Do you think you might have Excess Oestrogen?

Oestrogen dominance is one of the most common hormonal imbalances I see in clinic. Excess oestrogen or oestrogen dominance can mean a few different things… either you just have too much oestrogen, or potentially you have ‘normal’ amounts of oestrogen, coupled with low progesterone levels, therefore your oestrogen is overbearing or ‘dominating’. Either way, your oestrogen can become too overbearing and ‘bossy’, which can lead to many undesirable signs and symptoms. 

The most common symptoms women with oestrogen dominance complain of are PMS and irritability, heavy and clotted periods, period pain, breast fullness and tenderness, headaches before or with their period, hormonal acne, bloating, thrush, fluid retention and hormonal weight gain.

While these symptoms may be really annoying and uncomfortable, they are most definitely treatable. My main concern is that long term untreated oestrogen dominance can also lead to the formation of fibroids, endometriosis, fibrocystic breast disease and worst case scenario, oestrogen related cancers such as breast and ovarian cancer. Not something we should be turning a blind eye to and most certainly not something we should be just masking with a quick-fix solution such as the pill or marina/IUD. While these treatments may give you some symptomatic relief, sadly they are not treating the underlying hormonal imbalance.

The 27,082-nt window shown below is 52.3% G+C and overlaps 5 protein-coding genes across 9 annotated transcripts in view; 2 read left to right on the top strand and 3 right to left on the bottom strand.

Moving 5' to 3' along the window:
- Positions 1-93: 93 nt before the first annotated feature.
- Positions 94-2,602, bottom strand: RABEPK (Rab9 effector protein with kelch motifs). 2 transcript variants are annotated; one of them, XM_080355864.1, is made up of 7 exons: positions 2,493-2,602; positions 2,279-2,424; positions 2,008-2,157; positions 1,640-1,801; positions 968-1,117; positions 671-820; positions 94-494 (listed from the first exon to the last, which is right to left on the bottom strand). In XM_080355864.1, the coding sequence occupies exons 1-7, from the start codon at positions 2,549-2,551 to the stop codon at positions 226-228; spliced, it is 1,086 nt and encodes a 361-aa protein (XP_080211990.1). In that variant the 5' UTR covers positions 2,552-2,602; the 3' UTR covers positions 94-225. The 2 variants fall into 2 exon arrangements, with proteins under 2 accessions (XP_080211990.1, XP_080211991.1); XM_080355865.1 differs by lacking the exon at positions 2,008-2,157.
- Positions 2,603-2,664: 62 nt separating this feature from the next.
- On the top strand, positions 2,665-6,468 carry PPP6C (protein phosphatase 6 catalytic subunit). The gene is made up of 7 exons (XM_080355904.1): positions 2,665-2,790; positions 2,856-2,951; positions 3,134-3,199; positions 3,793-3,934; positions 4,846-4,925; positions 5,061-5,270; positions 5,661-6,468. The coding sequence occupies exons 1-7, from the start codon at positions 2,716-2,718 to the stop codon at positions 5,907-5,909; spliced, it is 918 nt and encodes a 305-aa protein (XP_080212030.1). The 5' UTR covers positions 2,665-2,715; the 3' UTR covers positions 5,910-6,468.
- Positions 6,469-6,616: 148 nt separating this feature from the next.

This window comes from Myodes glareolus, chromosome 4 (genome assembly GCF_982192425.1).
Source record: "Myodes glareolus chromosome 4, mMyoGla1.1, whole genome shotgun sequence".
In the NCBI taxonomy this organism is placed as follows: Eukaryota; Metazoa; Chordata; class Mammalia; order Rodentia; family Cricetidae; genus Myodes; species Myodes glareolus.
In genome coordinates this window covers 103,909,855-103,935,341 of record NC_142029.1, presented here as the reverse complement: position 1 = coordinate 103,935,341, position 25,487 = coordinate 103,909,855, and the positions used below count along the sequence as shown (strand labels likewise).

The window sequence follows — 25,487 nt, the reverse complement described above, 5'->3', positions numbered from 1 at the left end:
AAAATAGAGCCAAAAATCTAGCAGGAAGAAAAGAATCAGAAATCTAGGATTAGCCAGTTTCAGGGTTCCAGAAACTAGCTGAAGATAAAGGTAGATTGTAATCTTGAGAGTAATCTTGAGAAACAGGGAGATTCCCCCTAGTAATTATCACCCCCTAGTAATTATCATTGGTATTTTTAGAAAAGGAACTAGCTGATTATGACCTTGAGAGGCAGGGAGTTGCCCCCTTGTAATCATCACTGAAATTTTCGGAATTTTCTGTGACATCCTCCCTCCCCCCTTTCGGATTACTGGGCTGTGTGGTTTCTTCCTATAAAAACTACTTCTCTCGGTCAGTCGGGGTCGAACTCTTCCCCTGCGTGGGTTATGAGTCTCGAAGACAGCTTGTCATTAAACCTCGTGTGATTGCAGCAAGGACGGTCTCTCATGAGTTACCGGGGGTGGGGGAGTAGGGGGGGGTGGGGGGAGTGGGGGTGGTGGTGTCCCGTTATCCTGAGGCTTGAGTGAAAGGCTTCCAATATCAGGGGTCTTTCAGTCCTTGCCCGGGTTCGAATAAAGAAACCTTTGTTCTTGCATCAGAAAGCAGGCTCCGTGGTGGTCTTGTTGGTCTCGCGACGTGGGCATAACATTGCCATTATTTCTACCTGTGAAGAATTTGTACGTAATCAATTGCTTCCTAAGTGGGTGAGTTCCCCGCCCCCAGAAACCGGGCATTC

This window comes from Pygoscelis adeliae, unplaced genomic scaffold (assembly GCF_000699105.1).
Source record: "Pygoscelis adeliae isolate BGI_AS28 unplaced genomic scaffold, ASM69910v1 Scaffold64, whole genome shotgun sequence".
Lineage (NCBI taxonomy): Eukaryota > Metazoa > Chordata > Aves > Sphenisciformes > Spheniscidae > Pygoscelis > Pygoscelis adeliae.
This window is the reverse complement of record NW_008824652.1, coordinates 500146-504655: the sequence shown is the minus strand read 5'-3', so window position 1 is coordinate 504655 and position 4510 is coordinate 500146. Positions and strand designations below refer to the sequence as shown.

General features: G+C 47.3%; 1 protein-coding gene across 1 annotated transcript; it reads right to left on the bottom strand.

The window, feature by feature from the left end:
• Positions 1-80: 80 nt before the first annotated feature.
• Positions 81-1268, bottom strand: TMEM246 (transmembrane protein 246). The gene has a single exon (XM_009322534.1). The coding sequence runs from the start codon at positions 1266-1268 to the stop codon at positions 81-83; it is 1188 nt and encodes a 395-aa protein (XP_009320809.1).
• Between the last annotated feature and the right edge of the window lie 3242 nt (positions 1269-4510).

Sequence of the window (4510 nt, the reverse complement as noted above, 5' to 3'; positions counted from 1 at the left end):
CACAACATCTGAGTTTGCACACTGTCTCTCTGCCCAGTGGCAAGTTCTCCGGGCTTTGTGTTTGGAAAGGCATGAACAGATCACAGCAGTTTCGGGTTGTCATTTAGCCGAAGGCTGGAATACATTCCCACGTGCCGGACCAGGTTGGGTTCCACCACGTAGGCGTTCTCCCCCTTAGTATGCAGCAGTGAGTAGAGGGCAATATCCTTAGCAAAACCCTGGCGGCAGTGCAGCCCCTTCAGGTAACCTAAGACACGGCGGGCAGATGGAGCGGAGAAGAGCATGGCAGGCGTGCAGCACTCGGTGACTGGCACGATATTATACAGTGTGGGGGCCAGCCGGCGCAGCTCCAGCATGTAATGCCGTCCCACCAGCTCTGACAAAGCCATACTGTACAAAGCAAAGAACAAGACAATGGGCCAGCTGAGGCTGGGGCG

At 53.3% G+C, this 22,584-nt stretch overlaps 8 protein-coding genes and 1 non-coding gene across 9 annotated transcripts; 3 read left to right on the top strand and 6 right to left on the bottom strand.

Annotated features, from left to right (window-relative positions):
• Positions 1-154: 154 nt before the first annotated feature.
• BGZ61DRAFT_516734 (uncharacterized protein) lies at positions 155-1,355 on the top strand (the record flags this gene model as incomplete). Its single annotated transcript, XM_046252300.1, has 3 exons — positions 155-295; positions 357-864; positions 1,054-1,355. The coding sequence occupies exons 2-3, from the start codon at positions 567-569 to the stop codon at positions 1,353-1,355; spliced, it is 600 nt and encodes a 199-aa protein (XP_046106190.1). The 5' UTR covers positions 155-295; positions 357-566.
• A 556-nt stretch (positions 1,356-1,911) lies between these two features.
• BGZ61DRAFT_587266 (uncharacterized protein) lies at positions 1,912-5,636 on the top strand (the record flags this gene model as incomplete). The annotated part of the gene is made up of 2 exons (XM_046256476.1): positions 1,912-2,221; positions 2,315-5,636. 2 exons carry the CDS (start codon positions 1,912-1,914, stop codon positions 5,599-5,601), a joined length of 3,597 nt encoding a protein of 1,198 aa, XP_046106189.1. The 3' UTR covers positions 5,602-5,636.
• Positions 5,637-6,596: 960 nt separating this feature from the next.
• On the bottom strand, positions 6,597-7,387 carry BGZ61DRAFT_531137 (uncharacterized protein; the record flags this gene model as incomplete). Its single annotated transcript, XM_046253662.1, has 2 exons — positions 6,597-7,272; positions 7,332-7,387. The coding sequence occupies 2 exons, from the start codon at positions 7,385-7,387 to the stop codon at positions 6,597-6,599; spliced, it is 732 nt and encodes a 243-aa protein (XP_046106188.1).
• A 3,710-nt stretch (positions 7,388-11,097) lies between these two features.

Now let’s not be too mean to poor oestrogen, she’s not all bad! 

In fact, we really need oestrogen, it’s the hormone that gives us our beautiful curves,feminine features, and is essential in the right amounts to keep our hearts healthy, our bones strong, our skin soft and supple, our brain sharp and our mood happy – as well as giving us the ability to grow a baby!

One of oestrogen’s main job is ‘growth promotion’ – it helps cells multiply in order to thicken the uterine lining to prepare for implantation of an embryo. Hence why it is so necessary to life! But, also why excess amounts of can be problematic. Too much ‘growth promotion’ can lead to excessive build up of our endometrial lining, resulting initially in heavy bleeding, and then possibly leading to fibroid and endometriosis growth, and the potential promotion of accelerated cell growth and cancer formation.

So why are so many of us suffering from excess oestrogen?

Unfortunately,in this modern world we live in, there are many culprits!


Stress in our day-to-day lives increases the production of the stress hormone cortisol within our body. Higher levels of cortisol supress the production of progesterone, leading to oestrogen dominance. Excess cortisol also leads to weight gain and greatly impairs our liver and digestive function, which leads me to my next point!